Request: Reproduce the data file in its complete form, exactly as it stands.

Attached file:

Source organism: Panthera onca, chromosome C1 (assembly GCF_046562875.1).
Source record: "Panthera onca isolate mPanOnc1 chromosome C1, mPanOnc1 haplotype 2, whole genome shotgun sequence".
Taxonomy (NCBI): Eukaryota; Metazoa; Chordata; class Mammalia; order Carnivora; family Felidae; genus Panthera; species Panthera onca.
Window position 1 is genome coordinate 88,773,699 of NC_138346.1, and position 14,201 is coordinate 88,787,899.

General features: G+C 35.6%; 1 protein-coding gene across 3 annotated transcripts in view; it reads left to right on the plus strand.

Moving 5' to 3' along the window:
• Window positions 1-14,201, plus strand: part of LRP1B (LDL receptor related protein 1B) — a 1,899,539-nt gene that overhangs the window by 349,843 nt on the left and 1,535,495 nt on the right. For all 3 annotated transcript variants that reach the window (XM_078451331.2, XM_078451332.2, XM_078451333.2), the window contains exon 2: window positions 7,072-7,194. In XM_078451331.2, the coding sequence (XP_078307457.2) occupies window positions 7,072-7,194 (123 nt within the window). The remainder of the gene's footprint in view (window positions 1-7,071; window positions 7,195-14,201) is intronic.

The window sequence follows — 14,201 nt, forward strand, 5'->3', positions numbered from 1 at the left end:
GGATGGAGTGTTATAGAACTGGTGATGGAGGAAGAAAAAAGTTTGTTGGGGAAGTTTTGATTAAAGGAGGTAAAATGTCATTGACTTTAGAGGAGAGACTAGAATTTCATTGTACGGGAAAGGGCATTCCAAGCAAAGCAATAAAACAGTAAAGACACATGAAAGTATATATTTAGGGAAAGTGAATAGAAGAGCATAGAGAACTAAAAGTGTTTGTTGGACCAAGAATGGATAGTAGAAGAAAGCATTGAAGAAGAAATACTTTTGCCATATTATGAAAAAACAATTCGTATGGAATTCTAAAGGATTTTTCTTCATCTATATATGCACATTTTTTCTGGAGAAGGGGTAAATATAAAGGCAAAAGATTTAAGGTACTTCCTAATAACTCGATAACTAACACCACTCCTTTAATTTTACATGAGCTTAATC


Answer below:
Source organism: Panthera onca, chromosome C1 (assembly GCF_046562875.1).
Source record: "Panthera onca isolate mPanOnc1 chromosome C1, mPanOnc1 haplotype 2, whole genome shotgun sequence".
Taxonomy (NCBI): Eukaryota; Metazoa; Chordata; class Mammalia; order Carnivora; family Felidae; genus Panthera; species Panthera onca.
Window position 1 is genome coordinate 88,773,699 of NC_138346.1, and position 14,201 is coordinate 88,787,899.

General features: G+C 35.6%; 1 protein-coding gene across 3 annotated transcripts in view; it reads left to right on the plus strand.

Moving 5' to 3' along the window:
• Window positions 1-14,201, plus strand: part of LRP1B (LDL receptor related protein 1B) — a 1,899,539-nt gene that overhangs the window by 349,843 nt on the left and 1,535,495 nt on the right. For all 3 annotated transcript variants that reach the window (XM_078451331.2, XM_078451332.2, XM_078451333.2), the window contains exon 2: window positions 7,072-7,194. In XM_078451331.2, the coding sequence (XP_078307457.2) occupies window positions 7,072-7,194 (123 nt within the window). The remainder of the gene's footprint in view (window positions 1-7,071; window positions 7,195-14,201) is intronic.

The window sequence follows — 14,201 nt, forward strand, 5'->3', positions numbered from 1 at the left end:
GGATGGAGTGTTATAGAACTGGTGATGGAGGAAGAAAAAAGTTTGTTGGGGAAGTTTTGATTAAAGGAGGTAAAATGTCATTGACTTTAGAGGAGAGACTAGAATTTCATTGTACGGGAAAGGGCATTCCAAGCAAAGCAATAAAACAGTAAAGACACATGAAAGTATATATTTAGGGAAAGTGAATAGAAGAGCATAGAGAACTAAAAGTGTTTGTTGGACCAAGAATGGATAGTAGAAGAAAGCATTGAAGAAGAAATACTTTTGCCATATTATGAAAAAACAATTCGTATGGAATTCTAAAGGATTTTTCTTCATCTATATATGCACATTTTTTCTGGAGAAGGGGTAAATATAAAGGCAAAAGATTTAAGGTACTTCCTAATAACTCGATAACTAACACCACTCCTTTAATTTTACATGAGCTTAATC